4.  Home 64-bit, English language support with license key and DVD media.  I honestly have no idea what GGK stands for and a web search isn't making it any clearer.  It seems to show up on versions sold outside the United States.

 

The vast majority of sales these days to home users or "cottage industry" system builders is #3, though a lot of people buy OEM licenses even if they haven't built a system because they are less expensive and Microsoft does not provide the support for OEM versions.  OEM versions are meant for original equipment manufacturers that support their own hardware and the OS software during the warranty period and afterward, but you must pay for support after the initial warranty period ends.


Brian  AKA  Bri the Tech Guy (website address in my profile) Windows 10 Home, 64-bit, Version 1709, Build 16299

       

    Plus ça change, plus c'est la même chose
              

 


#6 Just_One_Question

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Posted 25 August 2017 - 07:52 PM

I see. What's the point of the OEM version when Retail is exactly 7.3% more expensive or $9.79? Why would it be the most popular option, or are you telling me that those $9.79 actually make a significant enough difference to sway the buyers into going for the OEM edition? :lmao:

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Edited by Just_One_Question, 25 August 2017 - 07:53 PM.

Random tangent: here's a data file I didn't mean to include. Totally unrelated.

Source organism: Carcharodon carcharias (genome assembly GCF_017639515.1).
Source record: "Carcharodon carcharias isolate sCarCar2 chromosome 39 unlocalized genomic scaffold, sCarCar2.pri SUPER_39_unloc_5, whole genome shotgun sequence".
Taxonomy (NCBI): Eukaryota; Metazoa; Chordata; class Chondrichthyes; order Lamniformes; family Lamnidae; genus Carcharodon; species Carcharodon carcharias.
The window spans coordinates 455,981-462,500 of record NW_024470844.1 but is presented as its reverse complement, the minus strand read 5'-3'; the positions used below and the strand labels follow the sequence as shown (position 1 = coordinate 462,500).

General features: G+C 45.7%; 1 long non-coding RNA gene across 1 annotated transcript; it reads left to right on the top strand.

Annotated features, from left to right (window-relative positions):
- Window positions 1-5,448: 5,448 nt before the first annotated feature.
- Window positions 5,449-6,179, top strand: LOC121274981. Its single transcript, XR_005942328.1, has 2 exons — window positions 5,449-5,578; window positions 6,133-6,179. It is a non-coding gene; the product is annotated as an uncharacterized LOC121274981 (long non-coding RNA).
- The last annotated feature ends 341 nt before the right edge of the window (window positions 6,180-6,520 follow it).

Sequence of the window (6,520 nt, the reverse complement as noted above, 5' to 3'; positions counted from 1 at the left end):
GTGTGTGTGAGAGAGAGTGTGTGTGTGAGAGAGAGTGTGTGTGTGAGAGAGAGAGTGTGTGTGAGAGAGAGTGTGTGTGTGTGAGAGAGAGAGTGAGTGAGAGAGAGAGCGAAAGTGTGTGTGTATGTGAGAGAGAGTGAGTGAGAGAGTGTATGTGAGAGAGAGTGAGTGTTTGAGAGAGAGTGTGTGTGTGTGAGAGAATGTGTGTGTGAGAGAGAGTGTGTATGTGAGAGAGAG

#7 Hareen

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Posted 25 August 2017 - 09:45 PM

Retail is transferable between systems where as OEM is not and also as Bri Said

 

  Your machine explodes or burns or drowns and your single use license is gone.  

 

 



#8 britechguy

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Posted 25 August 2017 - 09:54 PM

I have not priced Windows 10, retail or OEM, but I can assure you that in earlier versions of Windows the OEM version was significantly less expensive than retail was, at least when I bought it.

 

I remember being astounded at just how big a price difference there was between Windows 7 Ultimate, 32-bit, retail versus OEM.  But I may be conflating the upgrade to Ultimate OEM (which I know I bought) and the full retail OEM.  It's been a while.


Brian  AKA  Bri the Tech Guy (website address in my profile) Windows 10 Home, 64-bit, Version 1709, Build 16299

       

    Plus ça change, plus c'est la même chose
              

 


#9 Just_One_Question

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Posted 26 August 2017 - 05:41 AM

Ah, I understand. I supposed that would be the case with the Retail Windows being initially much more expensive than it is now.:)



#10 rp88

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Posted 15 September 2017 - 11:54 AM

I know that there exists an IoT version designed for raspberry pi and other similar (usually ARM based but perhaps not only for ARM chips) devices, although ths isn't a full OS by any means as it apparently requires the presence of another PC (running a desktop x86 edition of win 10) to function.
Back on this site, for a while anyway, been so busy the last year.

My systems:2 laptops, intel i3 processors, windows 8.1 installed on the hard-drive and linux mint 17.3 MATE installed to USB